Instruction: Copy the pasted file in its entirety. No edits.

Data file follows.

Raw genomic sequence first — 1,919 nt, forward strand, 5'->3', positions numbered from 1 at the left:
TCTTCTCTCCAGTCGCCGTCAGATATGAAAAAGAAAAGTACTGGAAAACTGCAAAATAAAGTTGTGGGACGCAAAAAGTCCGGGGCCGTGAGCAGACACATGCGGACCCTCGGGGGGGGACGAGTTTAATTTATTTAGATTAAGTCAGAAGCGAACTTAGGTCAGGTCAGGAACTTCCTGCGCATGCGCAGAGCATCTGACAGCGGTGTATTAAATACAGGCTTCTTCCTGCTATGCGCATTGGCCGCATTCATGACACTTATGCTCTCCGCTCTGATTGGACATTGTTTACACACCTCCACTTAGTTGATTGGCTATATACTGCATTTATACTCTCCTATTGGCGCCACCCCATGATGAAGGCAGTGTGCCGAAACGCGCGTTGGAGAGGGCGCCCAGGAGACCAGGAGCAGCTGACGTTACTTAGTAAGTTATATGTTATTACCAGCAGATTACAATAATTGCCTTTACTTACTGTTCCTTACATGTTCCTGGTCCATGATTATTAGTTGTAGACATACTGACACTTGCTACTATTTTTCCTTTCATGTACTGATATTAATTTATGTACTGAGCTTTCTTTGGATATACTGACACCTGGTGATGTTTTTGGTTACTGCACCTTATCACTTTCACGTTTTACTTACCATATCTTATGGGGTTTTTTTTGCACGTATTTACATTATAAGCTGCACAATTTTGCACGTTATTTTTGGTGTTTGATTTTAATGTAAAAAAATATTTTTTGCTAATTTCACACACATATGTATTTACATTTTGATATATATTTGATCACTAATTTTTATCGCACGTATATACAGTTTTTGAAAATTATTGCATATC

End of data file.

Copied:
Raw genomic sequence first — 1,919 nt, forward strand, 5'->3', positions numbered from 1 at the left:
TCTTCTCTCCAGTCGCCGTCAGATATGAAAAAGAAAAGTACTGGAAAACTGCAAAATAAAGTTGTGGGACGCAAAAAGTCCGGGGCCGTGAGCAGACACATGCGGACCCTCGGGGGGGGACGAGTTTAATTTATTTAGATTAAGTCAGAAGCGAACTTAGGTCAGGTCAGGAACTTCCTGCGCATGCGCAGAGCATCTGACAGCGGTGTATTAAATACAGGCTTCTTCCTGCTATGCGCATTGGCCGCATTCATGACACTTATGCTCTCCGCTCTGATTGGACATTGTTTACACACCTCCACTTAGTTGATTGGCTATATACTGCATTTATACTCTCCTATTGGCGCCACCCCATGATGAAGGCAGTGTGCCGAAACGCGCGTTGGAGAGGGCGCCCAGGAGACCAGGAGCAGCTGACGTTACTTAGTAAGTTATATGTTATTACCAGCAGATTACAATAATTGCCTTTACTTACTGTTCCTTACATGTTCCTGGTCCATGATTATTAGTTGTAGACATACTGACACTTGCTACTATTTTTCCTTTCATGTACTGATATTAATTTATGTACTGAGCTTTCTTTGGATATACTGACACCTGGTGATGTTTTTGGTTACTGCACCTTATCACTTTCACGTTTTACTTACCATATCTTATGGGGTTTTTTTTGCACGTATTTACATTATAAGCTGCACAATTTTGCACGTTATTTTTGGTGTTTGATTTTAATGTAAAAAAATATTTTTTGCTAATTTCACACACATATGTATTTACATTTTGATATATATTTGATCACTAATTTTTATCGCACGTATATACAGTTTTTGAAAATTATTGCATATC